What is Endoscopic Spine Surgery?
The last several years have seen great strides in developing advanced surgical solutions for spinal problems. Many of these advances involve minimally invasive procedures that leave surrounding tissue undisturbed, allowing faster recovery times and eliminating many of the complications associated with invasive back surgery operations.
Minimally invasive spine surgery is taken one step further by state-of-the-art miniaturized medical equipment, such as fiber optic cameras and microscopes. These procedures, often referred to asendoscopic spine surgery, lend themselves to treating a variety of spinal conditions and disorders including slipped disc and pinched nerves. These minimally invasive spine surgery procedures can remove tissue exerting pressure on nerve roots emanating from the spine, providing dramatic relief for back pain and restricted mobility. However, like any form of surgery, endoscopic spine surgery should be performed only if non-surgical treatment options have been exhausted and these restricted access techniques can adequately address the patients’ diseases. Conservative treatments include physical therapy, epidural injections, and medication to control pain and discomfort. If you and your physician conclude that endoscopic back surgery may be appropriate, the decision on which procedure is best should be made only after a thorough evaluation of all aspects of your case. In some situations where bone must be removed from a vertebra as part of the surgical procedure (as in a laminectomy or spinal decompression surgery procedure), the endoscopic procedure does not provide adequate access or visualization to perform a proper decompression. Suboptimal removal of pain generators, especially when followed by the fusion of adjacent vertebrae, can have adverse outcomes. Moreover, it is irreversible as spine fusion surgery eliminates the independent flexion and rotation of the fused vertebrae. But another advance of recent years, the TOPS™ System, has proven to provide a better clinical outcome than spinal fusion. An implant device, the TOPS, or Total Posterior Solution System, preserves the independent motion of the individual vertebrae.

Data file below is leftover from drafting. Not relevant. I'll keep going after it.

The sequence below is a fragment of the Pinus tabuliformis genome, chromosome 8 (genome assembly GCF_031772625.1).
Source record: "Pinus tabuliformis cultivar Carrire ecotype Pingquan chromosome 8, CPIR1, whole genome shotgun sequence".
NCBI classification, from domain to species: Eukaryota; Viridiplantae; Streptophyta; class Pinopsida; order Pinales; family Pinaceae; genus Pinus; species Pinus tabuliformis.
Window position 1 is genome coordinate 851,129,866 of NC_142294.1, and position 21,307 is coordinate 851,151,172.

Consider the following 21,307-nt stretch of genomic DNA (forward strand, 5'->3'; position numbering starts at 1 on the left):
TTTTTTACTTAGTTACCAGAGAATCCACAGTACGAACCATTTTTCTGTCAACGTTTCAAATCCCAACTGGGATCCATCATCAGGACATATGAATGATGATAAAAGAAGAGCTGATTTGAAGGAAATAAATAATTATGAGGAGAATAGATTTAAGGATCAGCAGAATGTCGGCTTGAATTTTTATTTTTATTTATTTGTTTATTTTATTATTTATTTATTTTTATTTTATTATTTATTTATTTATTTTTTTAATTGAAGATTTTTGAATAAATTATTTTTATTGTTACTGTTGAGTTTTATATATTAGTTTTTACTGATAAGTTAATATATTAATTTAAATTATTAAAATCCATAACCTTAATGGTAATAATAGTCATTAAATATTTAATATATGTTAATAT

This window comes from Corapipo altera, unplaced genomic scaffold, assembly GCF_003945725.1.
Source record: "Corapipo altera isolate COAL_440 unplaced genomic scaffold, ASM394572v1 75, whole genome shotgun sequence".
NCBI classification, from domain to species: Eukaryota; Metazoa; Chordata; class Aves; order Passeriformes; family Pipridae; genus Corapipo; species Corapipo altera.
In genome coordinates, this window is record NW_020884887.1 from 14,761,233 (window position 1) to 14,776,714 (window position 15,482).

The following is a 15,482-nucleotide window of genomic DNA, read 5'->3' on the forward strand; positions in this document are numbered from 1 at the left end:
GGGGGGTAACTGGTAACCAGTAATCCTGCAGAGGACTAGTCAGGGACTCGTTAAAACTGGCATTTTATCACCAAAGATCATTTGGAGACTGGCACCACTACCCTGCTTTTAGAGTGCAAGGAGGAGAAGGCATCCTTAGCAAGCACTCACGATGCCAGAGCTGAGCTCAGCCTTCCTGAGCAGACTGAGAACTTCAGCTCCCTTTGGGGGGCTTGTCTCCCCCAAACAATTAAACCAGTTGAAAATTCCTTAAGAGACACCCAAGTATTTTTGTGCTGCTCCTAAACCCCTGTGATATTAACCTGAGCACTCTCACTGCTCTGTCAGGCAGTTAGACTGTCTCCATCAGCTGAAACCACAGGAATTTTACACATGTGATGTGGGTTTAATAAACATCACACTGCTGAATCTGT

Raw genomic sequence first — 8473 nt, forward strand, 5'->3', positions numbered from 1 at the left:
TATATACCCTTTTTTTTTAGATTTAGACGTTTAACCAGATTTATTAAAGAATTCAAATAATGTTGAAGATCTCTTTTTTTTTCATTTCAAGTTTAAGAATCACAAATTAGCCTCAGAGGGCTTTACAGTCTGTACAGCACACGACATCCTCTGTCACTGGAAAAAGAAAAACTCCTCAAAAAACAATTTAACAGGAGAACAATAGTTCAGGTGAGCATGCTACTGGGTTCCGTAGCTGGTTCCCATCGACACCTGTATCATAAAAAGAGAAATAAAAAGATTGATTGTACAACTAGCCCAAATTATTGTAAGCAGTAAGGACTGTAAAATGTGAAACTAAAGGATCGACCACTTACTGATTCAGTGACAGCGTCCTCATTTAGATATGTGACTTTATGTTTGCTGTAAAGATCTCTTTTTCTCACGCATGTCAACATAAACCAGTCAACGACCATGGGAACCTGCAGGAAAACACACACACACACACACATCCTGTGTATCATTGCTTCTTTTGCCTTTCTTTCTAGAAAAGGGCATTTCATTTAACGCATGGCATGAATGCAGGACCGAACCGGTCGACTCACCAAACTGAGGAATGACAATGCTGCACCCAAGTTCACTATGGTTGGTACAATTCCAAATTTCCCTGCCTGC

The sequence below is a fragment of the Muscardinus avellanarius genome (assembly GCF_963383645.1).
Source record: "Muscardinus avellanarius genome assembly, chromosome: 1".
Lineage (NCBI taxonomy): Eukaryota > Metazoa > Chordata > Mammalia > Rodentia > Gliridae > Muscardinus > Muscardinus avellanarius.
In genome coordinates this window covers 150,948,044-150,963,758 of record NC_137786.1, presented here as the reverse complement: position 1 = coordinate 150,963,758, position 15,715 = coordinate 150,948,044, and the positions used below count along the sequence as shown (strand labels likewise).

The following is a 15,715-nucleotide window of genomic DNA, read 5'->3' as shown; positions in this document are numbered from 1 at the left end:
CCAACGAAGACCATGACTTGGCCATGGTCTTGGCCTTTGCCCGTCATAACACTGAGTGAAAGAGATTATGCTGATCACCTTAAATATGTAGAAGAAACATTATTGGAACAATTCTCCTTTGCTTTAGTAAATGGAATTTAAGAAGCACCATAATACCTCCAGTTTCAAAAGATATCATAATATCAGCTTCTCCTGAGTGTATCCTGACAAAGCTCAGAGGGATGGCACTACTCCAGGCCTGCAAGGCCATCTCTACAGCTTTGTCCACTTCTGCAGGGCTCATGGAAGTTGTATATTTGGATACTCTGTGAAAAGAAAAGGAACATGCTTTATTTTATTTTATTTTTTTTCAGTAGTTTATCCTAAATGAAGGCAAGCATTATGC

If you suffer from back pain or other symptoms of spinal problems, don’t let outdated ideas about back surgery keep you from seeking treatment. Today a host of conservative treatments such as medication and physical therapy can often provide relief, and when surgery is called for, it can often be performed without complications.